Ex-state houses

We have an extensive collection of building and drainage plans relating to state houses, including those that were sold to private owners. These plans are mainly on microfiche aperture cards, although some printed plans are available.

Some of the building plans on microfiche, and a small number of drainage plans, have been scanned and are available electronically on request, at no charge. No printed plans have been scanned as yet.

It is not always possible to identify the plan used for a specific property. To help us assist you, read the following information before contacting us about a property. 

Periods covered by the plans

We hold between 20,000 and 30,000 microfiche plans. The microfiche collection includes plans of houses built between 1937 and 1987. Most plans relate to only a small number of houses, although in some cases a plan may be used in multiple locations across the country:

  • 6 plans have been used more than 100 times
  • 10 plans more than 80 times
  • 80 plans more than 40 times,
  • but 6,200 plans have been used less than 10 times.

No plans for houses built after 1987 are held on microfiche. 

Are you able to tell me when my house was built?

In many cases we are able to indicate the year a house was built. In other cases, we may be able to indicate the date when a house was recorded on our plans, but cannot provide exact information of the construction date.

Do you have records of maintenance work on my house?

Generally, records of maintenance work are not kept for more than seven years. It is unlikely that we will have any information of relevance to you.

How long it takes to get a plan

If the plan can be identified for a house, and the plan has been scanned, it can be emailed to you with little delay.

If the plan has not been scanned but can be identified and located easily, the plan can be scanned and emailed, or printed and posted, within several days.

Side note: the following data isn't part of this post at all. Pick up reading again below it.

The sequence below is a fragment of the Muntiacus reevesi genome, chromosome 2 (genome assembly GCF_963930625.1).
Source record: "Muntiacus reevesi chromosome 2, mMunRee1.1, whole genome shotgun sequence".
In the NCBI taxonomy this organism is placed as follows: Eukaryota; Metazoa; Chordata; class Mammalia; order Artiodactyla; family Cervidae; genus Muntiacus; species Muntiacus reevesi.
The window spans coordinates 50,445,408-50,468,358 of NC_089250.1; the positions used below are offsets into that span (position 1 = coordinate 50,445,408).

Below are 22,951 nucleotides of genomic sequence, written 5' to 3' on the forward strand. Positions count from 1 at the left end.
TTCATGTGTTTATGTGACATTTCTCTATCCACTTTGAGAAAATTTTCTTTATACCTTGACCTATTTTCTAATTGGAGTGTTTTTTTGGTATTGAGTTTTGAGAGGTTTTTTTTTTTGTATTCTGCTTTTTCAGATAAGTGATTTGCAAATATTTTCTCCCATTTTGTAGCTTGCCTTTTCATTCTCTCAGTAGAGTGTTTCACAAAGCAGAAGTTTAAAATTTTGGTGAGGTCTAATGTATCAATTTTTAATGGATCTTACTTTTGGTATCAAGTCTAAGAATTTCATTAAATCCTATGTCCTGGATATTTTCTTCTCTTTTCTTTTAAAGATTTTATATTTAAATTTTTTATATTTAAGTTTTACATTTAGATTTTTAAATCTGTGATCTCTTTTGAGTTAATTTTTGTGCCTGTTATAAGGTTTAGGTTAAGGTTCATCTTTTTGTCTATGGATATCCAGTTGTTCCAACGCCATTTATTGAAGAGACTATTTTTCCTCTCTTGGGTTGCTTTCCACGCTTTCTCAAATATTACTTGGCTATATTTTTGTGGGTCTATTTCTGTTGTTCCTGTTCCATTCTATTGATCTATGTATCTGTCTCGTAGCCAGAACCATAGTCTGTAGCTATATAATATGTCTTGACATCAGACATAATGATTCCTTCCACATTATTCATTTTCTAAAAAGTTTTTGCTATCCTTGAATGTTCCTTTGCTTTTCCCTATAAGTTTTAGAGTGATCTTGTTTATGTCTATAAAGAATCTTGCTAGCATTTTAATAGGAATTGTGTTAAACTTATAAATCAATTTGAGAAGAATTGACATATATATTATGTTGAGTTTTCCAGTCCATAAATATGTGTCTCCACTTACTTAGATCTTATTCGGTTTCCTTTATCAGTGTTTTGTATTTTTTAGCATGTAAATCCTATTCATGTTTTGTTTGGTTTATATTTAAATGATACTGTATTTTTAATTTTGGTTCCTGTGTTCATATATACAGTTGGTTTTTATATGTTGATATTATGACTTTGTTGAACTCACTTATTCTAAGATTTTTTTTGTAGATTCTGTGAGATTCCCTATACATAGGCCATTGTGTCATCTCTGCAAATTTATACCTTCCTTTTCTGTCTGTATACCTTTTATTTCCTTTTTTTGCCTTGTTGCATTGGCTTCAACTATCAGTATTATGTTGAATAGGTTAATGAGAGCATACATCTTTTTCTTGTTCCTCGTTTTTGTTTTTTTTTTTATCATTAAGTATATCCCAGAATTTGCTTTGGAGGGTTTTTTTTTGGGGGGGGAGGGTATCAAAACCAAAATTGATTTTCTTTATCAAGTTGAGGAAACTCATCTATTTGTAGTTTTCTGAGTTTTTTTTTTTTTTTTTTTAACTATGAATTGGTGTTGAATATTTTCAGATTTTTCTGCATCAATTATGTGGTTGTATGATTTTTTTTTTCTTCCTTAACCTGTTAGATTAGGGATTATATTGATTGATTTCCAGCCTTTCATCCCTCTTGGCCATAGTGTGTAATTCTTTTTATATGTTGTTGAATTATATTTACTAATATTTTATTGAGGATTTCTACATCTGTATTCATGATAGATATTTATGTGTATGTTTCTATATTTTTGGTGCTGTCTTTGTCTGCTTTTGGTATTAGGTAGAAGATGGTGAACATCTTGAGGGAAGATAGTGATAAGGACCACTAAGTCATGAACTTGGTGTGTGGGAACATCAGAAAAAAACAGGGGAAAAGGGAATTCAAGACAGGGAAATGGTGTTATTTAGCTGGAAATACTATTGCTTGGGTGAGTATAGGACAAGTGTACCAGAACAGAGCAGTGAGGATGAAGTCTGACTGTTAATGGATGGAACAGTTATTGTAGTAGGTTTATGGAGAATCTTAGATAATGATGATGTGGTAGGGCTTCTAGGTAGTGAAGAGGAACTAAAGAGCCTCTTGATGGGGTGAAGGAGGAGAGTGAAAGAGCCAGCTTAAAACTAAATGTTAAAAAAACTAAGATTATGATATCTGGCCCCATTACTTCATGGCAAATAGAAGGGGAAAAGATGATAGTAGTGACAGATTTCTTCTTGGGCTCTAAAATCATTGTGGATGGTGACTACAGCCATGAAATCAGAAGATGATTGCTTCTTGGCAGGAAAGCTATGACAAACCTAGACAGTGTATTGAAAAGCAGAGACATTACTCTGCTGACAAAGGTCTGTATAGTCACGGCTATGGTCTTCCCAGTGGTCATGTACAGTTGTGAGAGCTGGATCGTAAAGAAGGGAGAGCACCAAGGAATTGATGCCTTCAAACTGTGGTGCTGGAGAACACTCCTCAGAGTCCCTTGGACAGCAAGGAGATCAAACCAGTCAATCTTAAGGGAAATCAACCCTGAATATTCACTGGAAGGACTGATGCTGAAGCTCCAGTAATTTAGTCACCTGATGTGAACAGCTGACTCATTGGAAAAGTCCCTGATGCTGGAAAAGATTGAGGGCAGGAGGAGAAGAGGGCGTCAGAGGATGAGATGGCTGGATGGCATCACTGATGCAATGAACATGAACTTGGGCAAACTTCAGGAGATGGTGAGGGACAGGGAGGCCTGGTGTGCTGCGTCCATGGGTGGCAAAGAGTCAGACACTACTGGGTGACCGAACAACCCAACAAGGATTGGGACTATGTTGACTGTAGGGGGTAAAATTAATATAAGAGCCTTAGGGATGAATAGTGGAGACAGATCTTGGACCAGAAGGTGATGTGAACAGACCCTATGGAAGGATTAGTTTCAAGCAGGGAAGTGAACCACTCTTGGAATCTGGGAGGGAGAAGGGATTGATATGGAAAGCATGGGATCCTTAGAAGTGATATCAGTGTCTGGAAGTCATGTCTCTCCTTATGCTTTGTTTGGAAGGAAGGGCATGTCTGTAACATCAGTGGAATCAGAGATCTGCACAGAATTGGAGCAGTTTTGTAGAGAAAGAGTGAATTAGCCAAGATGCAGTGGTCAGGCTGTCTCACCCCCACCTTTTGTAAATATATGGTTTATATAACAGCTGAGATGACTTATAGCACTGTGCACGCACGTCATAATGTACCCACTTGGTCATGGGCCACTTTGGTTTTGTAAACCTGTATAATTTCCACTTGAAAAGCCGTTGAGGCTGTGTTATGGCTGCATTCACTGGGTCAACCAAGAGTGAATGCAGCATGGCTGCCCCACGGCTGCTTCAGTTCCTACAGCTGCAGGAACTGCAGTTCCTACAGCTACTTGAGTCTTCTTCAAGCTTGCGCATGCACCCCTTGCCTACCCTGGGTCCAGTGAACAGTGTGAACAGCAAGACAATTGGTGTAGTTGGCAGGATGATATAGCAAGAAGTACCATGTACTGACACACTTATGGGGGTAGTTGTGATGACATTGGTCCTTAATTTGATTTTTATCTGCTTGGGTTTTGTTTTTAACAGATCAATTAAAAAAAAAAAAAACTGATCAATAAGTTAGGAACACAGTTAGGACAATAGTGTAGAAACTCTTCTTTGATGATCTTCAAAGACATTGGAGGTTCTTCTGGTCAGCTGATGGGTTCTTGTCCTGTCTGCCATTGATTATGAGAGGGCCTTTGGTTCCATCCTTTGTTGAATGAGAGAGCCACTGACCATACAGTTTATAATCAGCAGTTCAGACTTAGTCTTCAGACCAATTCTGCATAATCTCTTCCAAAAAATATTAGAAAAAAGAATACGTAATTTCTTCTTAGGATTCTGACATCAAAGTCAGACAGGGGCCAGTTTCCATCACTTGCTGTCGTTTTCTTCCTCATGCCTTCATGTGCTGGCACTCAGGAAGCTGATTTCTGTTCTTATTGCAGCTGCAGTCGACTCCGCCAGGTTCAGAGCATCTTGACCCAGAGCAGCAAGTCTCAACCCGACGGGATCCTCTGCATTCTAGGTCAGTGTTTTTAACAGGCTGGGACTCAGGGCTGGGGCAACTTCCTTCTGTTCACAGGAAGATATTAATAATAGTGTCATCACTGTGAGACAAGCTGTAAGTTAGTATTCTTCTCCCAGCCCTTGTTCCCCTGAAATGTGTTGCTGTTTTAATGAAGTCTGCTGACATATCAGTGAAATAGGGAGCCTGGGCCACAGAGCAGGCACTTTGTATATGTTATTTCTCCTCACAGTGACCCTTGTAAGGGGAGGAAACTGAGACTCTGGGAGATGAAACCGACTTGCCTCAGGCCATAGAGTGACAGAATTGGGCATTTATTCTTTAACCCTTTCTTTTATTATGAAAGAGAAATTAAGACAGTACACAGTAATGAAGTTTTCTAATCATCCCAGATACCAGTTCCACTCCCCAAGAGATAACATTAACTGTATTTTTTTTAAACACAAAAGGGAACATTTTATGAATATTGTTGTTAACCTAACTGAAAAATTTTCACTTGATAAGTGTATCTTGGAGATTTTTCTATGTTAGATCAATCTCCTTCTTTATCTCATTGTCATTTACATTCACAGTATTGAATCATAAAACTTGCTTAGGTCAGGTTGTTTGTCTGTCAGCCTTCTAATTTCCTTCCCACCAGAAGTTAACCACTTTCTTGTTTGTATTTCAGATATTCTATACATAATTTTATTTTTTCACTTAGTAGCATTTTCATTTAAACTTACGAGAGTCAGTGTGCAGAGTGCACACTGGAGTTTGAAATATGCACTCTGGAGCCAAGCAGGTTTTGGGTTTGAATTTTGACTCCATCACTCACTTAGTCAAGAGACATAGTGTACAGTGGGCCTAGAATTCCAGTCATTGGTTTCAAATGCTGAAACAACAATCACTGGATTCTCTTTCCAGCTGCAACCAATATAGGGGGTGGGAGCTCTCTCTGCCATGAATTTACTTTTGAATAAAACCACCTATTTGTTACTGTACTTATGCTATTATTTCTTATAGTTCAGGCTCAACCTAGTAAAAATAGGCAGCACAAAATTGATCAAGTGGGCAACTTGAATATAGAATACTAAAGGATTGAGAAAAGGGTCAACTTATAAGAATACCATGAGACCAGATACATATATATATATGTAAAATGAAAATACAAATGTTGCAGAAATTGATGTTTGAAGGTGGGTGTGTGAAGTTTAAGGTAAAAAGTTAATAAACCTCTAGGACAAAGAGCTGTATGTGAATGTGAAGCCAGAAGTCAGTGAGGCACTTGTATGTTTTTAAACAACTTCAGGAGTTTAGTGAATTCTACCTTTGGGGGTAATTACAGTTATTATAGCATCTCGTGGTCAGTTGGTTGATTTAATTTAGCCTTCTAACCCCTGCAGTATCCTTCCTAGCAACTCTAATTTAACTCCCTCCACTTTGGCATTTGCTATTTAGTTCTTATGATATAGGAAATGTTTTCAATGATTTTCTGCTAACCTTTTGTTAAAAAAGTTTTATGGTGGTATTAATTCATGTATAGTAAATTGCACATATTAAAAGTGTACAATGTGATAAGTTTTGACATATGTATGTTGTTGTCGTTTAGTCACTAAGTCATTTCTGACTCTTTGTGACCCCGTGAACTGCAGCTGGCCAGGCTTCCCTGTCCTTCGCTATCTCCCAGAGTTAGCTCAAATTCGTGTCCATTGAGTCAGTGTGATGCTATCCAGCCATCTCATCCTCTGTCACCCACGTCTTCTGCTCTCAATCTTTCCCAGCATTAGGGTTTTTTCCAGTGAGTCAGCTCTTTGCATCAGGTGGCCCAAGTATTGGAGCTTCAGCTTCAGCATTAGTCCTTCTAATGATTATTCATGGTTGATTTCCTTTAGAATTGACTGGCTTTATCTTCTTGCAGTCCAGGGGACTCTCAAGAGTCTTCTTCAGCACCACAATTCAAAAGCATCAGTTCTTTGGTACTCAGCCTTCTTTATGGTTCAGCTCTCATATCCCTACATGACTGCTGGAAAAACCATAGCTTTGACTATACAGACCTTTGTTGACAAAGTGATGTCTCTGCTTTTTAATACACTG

The microfiche plans are held in a number of offices and sometimes can be identified only from card indexes held in those offices. In other cases, it may take some time to identify the plan used, or to locate a copy of the relevant plan for scanning. In such cases it is best to allow several weeks for the plan to be provided. Plans held only in hard copy may take longer to provide. 

Districts we hold plans for

Plans are held for all districts in New Zealand. However, we have limited information for properties in the Manawatu, Taranaki, Waikato and the Bay of Plenty. In those districts it is not usually possible to identify the plans used. 

My house is the same as others in the street - will that help identify the plan?

While houses may appear identical from the outside, there are likely to be subtle but significant differences in construction. It is rare for the same plan to be used several times in the same street. Under such circumstances, we will not provide the plan in case of liability for providing incorrect information.

Information you need to provide to get a plan

Usually all we need is the address of the property. In cases where it is difficult to identify a plan, information on drainage plans held by the local council may help. Where the council holds a drainage plan, there may be a plan reference number inside or next to the outline of the house on the drainage plan. We may be able to use this number to help find information when we have no records of our own for the property.

Problems may arise if the street name has changed, or the properties have been renumbered. While this can often be resolved, it may take extra time to make the appropriate checks. If you are aware of such changes, please let us know when you request a plan.

The council tells me the house did not have a permit - why is that?

In 1991 the Building Act was introduced, which brought a large number of pieces of legislation into one place. In the period leading up to 1991, the various agents who constructed housing on behalf of the Crown were not bound by legislation to obtain a building permit/consent. However, planning and drainage approvals and consents were obtained. Before the 1991 Building Act, state houses were built under legislative powers without requiring a permit from the council. After 1991, permits were required. A council may not have information on older houses, but this does not mean that they were built illegally.

The Housing Corporation - established in 1974 - took its obligations seriously. All state housing construction was supervised by qualified building inspectors and building overseers. State houses were built and maintained to a high standard, even though this was not documented by local councils.

 

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